This formula is used to again build a family of EfficientNets – EfficientNetB0 to EfficientNetB7. The following is a simple graph showing the comparative performance of this family vis-a-vis other popular models:
As you can see, even the baseline B0 model starts at a much higher accuracy, which only goes on increasing, and that too with fewer parameters. For instance, EfficientB0 has only 5.3 million parameters!
The simplest way to implement EfficientNet is to install it and the rest of the steps are similar to what we have seen above.
!pip install -U efficientnet
Step 1: Image Augmentation
We will use the same image dimensions that we used for VGG16 and ResNet50. By now, you would be familiar with the Augmentation process:
Step 2: Loading the Base Model
We will be using the B0 version of EfficientNet since it is the simplest of the 8. I urge you to experiment with the rest of the models, though do keep in mind that the models go on becoming more and more complex, which might not be the best suited for a simple binary classification task.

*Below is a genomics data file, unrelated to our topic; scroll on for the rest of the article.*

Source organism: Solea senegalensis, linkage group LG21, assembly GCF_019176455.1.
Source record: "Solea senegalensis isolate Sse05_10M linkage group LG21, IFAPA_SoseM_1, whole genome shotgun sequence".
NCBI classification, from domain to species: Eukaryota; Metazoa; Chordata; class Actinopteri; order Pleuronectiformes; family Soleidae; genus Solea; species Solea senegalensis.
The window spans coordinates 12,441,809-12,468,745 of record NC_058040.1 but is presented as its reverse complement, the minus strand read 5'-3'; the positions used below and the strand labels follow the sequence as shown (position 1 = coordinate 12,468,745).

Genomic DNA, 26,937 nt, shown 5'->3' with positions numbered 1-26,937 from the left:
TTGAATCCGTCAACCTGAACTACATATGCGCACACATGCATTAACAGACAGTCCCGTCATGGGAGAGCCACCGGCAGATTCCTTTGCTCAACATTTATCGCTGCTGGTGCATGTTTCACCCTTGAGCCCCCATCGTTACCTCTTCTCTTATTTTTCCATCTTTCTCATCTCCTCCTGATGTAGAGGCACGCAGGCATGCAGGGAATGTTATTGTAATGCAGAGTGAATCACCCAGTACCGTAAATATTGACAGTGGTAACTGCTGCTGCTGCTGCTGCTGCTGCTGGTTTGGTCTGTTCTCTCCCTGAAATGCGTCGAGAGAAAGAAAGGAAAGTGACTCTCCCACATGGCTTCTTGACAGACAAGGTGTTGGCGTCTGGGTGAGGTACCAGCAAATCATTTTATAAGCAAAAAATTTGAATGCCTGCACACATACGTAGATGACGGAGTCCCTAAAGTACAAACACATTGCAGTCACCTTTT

Again, let us freeze the layers:
Step 3: Build the model
Just like Inceptionv3, we will perform these steps at the final layer:
Step 4: Compile and Fit
Let us again use the RMSProp Optimiser, though here, I have introduced a decay parameter:
We finally fit the model on our data:
There we go – we got a whopping 98% accuracy on our validation set in only 10 epochs. I urge you to try training the larger dataset with EfficientNetB7 and share the results with us below.
The following is the link to the paper: EfficientNet: Rethinking Model Scaling for Convolutional Neural Networks
To summarize, in this article, I introduced to you 4 of the top State-of-the-Art pre-trained models for image classification. Here is a handy table for you to refer these models and their performance:
I have only provided an overview of the top 4 pre-trained models for image classification and how to implement them. However, this is a continuously growing domain and there is always a new model to look forward to and push the boundaries further. I cannot wait to explore these new models and I also urge you to try out the above models on different datasets with different parameters, and share your results with us in the comments below!